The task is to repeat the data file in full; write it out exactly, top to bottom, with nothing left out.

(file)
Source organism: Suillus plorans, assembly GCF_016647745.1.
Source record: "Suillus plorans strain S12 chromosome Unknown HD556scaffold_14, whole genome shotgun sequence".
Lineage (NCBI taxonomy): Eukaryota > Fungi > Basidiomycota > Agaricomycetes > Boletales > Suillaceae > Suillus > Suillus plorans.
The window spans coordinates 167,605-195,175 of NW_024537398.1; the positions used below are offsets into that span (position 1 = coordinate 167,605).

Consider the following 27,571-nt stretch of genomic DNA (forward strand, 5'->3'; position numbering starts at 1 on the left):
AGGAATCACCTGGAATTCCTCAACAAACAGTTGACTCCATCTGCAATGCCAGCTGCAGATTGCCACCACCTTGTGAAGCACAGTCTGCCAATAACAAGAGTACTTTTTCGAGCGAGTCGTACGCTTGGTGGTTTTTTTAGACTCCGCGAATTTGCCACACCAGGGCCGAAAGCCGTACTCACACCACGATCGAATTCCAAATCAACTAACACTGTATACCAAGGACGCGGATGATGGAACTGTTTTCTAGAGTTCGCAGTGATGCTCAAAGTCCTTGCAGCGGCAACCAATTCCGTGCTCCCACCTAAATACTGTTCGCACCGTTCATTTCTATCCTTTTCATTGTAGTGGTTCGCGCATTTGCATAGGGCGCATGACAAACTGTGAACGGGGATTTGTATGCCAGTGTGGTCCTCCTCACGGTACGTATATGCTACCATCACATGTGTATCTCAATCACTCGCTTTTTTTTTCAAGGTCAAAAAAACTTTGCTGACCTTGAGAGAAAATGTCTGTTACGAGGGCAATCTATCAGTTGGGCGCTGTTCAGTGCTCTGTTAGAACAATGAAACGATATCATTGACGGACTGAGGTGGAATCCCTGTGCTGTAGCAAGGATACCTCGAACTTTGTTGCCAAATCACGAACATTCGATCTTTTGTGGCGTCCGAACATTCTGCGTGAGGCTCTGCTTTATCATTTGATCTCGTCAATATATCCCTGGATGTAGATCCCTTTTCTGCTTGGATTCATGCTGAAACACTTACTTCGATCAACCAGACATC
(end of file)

Source organism: Suillus plorans, assembly GCF_016647745.1.
Source record: "Suillus plorans strain S12 chromosome Unknown HD556scaffold_14, whole genome shotgun sequence".
Lineage (NCBI taxonomy): Eukaryota > Fungi > Basidiomycota > Agaricomycetes > Boletales > Suillaceae > Suillus > Suillus plorans.
The window spans coordinates 167,605-195,175 of NW_024537398.1; the positions used below are offsets into that span (position 1 = coordinate 167,605).

Consider the following 27,571-nt stretch of genomic DNA (forward strand, 5'->3'; position numbering starts at 1 on the left):
AGGAATCACCTGGAATTCCTCAACAAACAGTTGACTCCATCTGCAATGCCAGCTGCAGATTGCCACCACCTTGTGAAGCACAGTCTGCCAATAACAAGAGTACTTTTTCGAGCGAGTCGTACGCTTGGTGGTTTTTTTAGACTCCGCGAATTTGCCACACCAGGGCCGAAAGCCGTACTCACACCACGATCGAATTCCAAATCAACTAACACTGTATACCAAGGACGCGGATGATGGAACTGTTTTCTAGAGTTCGCAGTGATGCTCAAAGTCCTTGCAGCGGCAACCAATTCCGTGCTCCCACCTAAATACTGTTCGCACCGTTCATTTCTATCCTTTTCATTGTAGTGGTTCGCGCATTTGCATAGGGCGCATGACAAACTGTGAACGGGGATTTGTATGCCAGTGTGGTCCTCCTCACGGTACGTATATGCTACCATCACATGTGTATCTCAATCACTCGCTTTTTTTTTCAAGGTCAAAAAAACTTTGCTGACCTTGAGAGAAAATGTCTGTTACGAGGGCAATCTATCAGTTGGGCGCTGTTCAGTGCTCTGTTAGAACAATGAAACGATATCATTGACGGACTGAGGTGGAATCCCTGTGCTGTAGCAAGGATACCTCGAACTTTGTTGCCAAATCACGAACATTCGATCTTTTGTGGCGTCCGAACATTCTGCGTGAGGCTCTGCTTTATCATTTGATCTCGTCAATATATCCCTGGATGTAGATCCCTTTTCTGCTTGGATTCATGCTGAAACACTTACTTCGATCAACCAGACATC